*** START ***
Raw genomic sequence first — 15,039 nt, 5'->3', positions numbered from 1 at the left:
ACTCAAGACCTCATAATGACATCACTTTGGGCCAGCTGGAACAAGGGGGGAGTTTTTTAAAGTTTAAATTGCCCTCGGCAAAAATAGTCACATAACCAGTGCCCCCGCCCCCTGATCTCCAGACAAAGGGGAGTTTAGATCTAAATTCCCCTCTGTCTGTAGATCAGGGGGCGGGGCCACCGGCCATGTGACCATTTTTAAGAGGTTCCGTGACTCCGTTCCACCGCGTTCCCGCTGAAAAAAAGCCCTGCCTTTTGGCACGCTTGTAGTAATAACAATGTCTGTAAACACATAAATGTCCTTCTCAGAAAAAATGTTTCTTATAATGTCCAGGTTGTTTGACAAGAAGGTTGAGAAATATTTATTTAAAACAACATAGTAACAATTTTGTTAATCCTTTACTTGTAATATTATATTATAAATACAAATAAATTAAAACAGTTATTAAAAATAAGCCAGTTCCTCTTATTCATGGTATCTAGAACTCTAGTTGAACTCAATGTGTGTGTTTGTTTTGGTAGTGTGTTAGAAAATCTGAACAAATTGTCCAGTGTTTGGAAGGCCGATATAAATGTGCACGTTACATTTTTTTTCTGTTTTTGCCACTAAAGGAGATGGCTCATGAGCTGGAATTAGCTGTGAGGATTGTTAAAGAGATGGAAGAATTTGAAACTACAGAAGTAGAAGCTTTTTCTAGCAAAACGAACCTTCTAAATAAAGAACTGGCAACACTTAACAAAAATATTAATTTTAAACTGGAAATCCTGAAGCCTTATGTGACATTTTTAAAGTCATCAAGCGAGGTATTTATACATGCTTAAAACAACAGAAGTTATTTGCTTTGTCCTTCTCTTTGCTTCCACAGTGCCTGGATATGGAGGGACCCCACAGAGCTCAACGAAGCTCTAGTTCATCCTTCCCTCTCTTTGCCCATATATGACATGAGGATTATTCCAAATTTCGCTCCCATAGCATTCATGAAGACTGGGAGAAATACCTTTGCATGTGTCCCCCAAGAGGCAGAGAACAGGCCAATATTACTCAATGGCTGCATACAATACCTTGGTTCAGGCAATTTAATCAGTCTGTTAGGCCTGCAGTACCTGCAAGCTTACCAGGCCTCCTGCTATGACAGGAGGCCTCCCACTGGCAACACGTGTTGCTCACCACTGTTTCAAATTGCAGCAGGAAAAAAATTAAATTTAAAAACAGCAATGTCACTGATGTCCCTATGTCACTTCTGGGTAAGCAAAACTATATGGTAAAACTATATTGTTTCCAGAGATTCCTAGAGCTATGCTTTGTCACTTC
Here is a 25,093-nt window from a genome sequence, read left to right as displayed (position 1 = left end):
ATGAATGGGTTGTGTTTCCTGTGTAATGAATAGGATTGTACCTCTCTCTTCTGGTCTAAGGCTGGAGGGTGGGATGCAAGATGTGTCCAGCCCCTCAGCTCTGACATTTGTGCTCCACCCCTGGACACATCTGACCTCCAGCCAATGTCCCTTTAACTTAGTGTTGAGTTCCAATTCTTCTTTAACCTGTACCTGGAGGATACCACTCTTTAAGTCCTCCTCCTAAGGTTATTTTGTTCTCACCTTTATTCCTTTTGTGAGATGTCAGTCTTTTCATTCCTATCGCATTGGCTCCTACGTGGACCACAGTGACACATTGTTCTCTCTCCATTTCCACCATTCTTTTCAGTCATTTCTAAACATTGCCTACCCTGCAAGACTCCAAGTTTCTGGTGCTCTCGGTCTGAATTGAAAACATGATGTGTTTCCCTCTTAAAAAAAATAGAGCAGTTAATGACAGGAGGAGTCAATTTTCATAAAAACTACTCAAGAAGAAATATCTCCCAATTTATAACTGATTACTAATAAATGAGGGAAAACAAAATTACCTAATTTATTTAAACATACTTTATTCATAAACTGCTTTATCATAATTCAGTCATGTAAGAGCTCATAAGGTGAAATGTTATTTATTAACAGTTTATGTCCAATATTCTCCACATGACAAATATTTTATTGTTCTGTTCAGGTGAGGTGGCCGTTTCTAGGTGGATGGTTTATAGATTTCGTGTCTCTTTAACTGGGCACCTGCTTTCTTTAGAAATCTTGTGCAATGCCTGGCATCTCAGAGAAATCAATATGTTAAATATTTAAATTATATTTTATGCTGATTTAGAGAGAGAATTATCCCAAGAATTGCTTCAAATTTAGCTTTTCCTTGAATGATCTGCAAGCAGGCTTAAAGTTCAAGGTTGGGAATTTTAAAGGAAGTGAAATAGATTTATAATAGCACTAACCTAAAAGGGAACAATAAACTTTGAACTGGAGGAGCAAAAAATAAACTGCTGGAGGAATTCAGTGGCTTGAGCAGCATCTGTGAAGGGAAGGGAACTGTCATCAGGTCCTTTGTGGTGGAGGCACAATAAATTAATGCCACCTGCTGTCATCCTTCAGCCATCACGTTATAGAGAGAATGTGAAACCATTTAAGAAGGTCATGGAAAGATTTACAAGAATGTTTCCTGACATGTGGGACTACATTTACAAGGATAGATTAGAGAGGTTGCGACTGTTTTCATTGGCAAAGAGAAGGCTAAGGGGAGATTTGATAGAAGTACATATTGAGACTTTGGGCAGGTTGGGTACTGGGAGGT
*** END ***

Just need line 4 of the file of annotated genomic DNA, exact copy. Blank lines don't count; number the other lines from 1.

ATGAATGGGTTGTGTTTCCTGTGTAATGAATAGGATTGTACCTCTCTCTTCTGGTCTAAGGCTGGAGGGTGGGATGCAAGATGTGTCCAGCCCCTCAGCTCTGACATTTGTGCTCCACCCCTGGACACATCTGACCTCCAGCCAATGTCCCTTTAACTTAGTGTTGAGTTCCAATTCTTCTTTAACCTGTACCTGGAGGATACCACTCTTTAAGTCCTCCTCCTAAGGTTATTTTGTTCTCACCTTTATTCCTTTTGTGAGATGTCAGTCTTTTCATTCCTATCGCATTGGCTCCTACGTGGACCACAGTGACACATTGTTCTCTCTCCATTTCCACCATTCTTTTCAGTCATTTCTAAACATTGCCTACCCTGCAAGACTCCAAGTTTCTGGTGCTCTCGGTCTGAATTGAAAACATGATGTGTTTCCCTCTTAAAAAAAATAGAGCAGTTAATGACAGGAGGAGTCAATTTTCATAAAAACTACTCAAGAAGAAATATCTCCCAATTTATAACTGATTACTAATAAATGAGGGAAAACAAAATTACCTAATTTATTTAAACATACTTTATTCATAAACTGCTTTATCATAATTCAGTCATGTAAGAGCTCATAAGGTGAAATGTTATTTATTAACAGTTTATGTCCAATATTCTCCACATGACAAATATTTTATTGTTCTGTTCAGGTGAGGTGGCCGTTTCTAGGTGGATGGTTTATAGATTTCGTGTCTCTTTAACTGGGCACCTGCTTTCTTTAGAAATCTTGTGCAATGCCTGGCATCTCAGAGAAATCAATATGTTAAATATTTAAATTATATTTTATGCTGATTTAGAGAGAGAATTATCCCAAGAATTGCTTCAAATTTAGCTTTTCCTTGAATGATCTGCAAGCAGGCTTAAAGTTCAAGGTTGGGAATTTTAAAGGAAGTGAAATAGATTTATAATAGCACTAACCTAAAAGGGAACAATAAACTTTGAACTGGAGGAGCAAAAAATAAACTGCTGGAGGAATTCAGTGGCTTGAGCAGCATCTGTGAAGGGAAGGGAACTGTCATCAGGTCCTTTGTGGTGGAGGCACAATAAATTAATGCCACCTGCTGTCATCCTTCAGCCATCACGTTATAGAGAGAATGTGAAACCATTTAAGAAGGTCATGGAAAGATTTACAAGAATGTTTCCTGACATGTGGGACTACATTTACAAGGATAGATTAGAGAGGTTGCGACTGTTTTCATTGGCAAAGAGAAGGCTAAGGGGAGATTTGATAGAAGTACATATTGAGACTTTGGGCAGGTTGGGTACTGGGAGGT